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Intensive Crit Care Nurs. 2004 Jun;20(3):133-43.

Bridging the gap between the intensive care unit and general wards-the ICU Liaison Nurse.

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Western Hospital, Gordon Street, Footscray, Vic. 3011, Australia.


The acute care system in our public hospitals has seen an increase in acuity for multiday patients with associated pressure on access to the intensive care unit (ICU) beds for both elective and emergency patients. When an ICU bed has not been available at this hospital, it has resulted in elective surgery being cancelled and/or emergency patients requiring an ICU admission being transferred to other hospitals. Apart from the problems either of these situations can cause to patients and their families, both government and hospital managements expect that access to an ICU (or other) bed will be available for patients in our community who require this level of care. To maximise access to our ICU beds it was necessary to ensure that length of stay (LOS) in ICU was kept to the minimum required for each individual patient and that re-admission rates to ICU for preventable complications were reduced. This paper relates our experience of developing and introducing an advanced practice nursing position (the ICU Liaison Nurse) in 1998, to oversee the transition of patients discharged from ICU to the general wards. Between 1997 and 2002 with the development of the ICU Liaison Nurse (ICU LN) post, medical readmissions to ICU were reduced from 2.3 to 0.5%. It is now 5 years since the position was introduced and the role has evolved over this time so that today the ICU LN not only bridges the gap between ICU and ward-based care, but when necessary can be involved in the care of patients on the ward whose condition has deteriorated to the point where transfer into ICU may be necessary.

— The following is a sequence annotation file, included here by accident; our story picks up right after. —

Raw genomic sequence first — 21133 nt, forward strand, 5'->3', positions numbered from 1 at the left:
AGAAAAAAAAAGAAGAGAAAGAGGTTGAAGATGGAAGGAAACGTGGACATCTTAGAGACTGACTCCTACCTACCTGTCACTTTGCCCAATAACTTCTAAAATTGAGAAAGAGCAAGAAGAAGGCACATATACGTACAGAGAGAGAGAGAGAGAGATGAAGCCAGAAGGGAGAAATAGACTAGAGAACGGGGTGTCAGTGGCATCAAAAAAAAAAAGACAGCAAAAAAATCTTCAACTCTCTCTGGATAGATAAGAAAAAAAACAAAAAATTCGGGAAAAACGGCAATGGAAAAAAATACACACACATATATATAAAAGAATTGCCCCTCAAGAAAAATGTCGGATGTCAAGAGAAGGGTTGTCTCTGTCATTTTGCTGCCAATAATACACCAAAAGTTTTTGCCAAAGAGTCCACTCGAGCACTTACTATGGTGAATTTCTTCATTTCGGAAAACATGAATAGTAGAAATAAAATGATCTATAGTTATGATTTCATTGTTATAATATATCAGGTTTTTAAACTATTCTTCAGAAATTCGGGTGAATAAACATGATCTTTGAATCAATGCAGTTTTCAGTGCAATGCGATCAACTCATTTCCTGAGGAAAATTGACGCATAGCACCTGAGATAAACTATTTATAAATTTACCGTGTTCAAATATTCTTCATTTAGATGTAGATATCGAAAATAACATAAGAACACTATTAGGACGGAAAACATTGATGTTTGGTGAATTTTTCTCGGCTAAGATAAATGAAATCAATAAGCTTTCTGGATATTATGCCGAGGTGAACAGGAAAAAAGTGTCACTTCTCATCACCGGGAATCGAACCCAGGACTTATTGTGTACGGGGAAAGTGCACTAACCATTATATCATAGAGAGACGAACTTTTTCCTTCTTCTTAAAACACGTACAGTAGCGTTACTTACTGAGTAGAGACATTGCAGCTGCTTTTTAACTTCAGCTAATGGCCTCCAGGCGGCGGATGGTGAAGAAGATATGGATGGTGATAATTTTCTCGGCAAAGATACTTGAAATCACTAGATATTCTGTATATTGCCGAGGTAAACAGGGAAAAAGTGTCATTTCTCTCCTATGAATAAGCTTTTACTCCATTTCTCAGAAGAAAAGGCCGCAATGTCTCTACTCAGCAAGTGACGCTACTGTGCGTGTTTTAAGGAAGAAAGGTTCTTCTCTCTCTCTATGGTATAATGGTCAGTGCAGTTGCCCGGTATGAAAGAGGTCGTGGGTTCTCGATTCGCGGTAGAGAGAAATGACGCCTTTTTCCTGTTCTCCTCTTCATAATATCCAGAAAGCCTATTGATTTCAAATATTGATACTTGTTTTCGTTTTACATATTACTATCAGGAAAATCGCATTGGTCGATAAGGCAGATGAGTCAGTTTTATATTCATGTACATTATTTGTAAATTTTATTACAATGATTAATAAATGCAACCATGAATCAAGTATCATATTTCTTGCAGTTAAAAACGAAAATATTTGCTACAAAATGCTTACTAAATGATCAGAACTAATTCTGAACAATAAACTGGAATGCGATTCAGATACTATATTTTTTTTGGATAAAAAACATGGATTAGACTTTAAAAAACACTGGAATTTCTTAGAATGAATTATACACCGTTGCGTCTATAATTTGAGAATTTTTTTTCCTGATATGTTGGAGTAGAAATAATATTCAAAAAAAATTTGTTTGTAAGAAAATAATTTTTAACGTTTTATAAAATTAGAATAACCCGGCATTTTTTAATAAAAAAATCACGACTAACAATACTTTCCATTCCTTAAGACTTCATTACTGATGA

[Indexed for MEDLINE]

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